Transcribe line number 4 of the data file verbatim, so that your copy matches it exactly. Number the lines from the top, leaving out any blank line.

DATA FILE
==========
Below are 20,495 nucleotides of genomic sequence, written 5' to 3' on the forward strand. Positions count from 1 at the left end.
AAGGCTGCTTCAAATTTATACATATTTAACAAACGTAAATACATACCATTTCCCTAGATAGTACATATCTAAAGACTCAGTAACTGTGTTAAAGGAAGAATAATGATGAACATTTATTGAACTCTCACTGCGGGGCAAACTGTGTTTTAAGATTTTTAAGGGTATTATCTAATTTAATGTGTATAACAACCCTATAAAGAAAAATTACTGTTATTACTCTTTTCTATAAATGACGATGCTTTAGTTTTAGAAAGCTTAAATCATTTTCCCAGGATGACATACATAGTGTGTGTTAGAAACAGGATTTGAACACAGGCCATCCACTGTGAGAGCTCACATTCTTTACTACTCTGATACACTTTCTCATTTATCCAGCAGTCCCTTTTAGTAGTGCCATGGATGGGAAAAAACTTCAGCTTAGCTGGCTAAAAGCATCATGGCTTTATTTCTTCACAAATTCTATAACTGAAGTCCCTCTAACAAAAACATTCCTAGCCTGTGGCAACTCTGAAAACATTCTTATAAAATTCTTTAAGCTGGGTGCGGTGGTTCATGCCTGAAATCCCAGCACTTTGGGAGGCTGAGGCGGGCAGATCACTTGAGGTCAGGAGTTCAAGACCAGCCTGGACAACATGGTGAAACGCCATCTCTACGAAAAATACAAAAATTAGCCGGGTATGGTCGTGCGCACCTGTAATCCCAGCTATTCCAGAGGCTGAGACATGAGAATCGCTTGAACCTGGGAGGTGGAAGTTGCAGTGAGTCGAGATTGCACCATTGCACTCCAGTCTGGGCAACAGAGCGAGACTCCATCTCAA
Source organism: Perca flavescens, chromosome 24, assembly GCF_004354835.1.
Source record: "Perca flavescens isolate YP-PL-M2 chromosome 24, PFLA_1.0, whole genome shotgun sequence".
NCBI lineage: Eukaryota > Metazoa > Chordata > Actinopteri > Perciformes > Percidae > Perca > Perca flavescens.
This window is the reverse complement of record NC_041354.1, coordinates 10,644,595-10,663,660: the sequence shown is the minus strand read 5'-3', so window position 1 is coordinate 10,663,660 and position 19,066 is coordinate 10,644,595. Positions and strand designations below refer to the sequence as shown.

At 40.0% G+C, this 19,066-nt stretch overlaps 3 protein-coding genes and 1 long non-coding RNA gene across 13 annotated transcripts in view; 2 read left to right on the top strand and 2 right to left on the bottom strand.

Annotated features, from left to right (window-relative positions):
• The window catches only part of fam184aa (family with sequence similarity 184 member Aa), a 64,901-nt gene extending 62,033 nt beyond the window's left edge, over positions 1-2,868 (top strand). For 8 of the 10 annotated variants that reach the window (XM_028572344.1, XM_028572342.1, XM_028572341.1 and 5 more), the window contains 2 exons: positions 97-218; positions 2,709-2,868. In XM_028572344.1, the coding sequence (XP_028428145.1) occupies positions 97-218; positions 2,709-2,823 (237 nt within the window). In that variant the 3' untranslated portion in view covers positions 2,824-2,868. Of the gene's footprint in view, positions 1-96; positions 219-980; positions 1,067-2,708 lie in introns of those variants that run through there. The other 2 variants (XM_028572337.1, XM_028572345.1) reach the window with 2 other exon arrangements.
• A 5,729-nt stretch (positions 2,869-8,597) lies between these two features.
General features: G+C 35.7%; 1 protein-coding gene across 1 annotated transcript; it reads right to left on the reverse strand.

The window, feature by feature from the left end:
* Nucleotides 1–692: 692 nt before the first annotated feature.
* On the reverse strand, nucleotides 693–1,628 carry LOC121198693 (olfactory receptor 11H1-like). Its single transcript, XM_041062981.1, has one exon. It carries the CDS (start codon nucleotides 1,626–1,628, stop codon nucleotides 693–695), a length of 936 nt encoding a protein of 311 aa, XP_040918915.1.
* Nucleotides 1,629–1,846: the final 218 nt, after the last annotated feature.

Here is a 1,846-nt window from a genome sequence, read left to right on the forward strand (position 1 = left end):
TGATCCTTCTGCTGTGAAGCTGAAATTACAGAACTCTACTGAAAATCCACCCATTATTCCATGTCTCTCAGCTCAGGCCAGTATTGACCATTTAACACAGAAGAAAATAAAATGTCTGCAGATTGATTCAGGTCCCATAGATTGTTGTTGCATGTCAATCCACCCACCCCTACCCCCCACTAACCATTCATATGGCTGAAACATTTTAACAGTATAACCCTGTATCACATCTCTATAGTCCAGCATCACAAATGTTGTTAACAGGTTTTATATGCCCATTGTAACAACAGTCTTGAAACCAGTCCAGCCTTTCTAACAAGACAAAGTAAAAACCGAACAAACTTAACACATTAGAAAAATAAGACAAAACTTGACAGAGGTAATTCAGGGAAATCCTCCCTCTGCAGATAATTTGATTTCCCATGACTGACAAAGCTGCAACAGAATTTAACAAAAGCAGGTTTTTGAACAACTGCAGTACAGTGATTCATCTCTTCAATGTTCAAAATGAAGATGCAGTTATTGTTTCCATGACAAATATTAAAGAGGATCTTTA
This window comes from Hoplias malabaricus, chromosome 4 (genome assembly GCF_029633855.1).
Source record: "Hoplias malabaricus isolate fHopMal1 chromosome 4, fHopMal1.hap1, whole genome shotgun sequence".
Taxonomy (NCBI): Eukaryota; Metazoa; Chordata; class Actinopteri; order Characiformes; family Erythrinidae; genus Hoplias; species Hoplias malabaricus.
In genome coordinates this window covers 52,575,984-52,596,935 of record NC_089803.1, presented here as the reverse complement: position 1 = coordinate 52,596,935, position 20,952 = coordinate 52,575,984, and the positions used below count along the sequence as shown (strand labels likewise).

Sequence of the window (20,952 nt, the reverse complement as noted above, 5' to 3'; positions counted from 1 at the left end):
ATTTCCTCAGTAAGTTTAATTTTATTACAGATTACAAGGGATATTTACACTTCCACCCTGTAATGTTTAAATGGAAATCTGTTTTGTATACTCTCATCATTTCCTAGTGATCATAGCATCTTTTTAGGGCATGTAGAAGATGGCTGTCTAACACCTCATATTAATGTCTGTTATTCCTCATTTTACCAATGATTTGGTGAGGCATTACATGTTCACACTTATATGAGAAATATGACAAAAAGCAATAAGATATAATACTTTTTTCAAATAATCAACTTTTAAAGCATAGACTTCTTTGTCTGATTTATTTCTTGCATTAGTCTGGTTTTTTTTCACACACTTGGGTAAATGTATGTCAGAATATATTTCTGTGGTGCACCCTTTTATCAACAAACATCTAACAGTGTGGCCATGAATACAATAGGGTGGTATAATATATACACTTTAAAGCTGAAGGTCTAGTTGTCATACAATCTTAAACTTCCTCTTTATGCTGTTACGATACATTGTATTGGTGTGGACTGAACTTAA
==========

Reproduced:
Source record: "Perca flavescens isolate YP-PL-M2 chromosome 24, PFLA_1.0, whole genome shotgun sequence".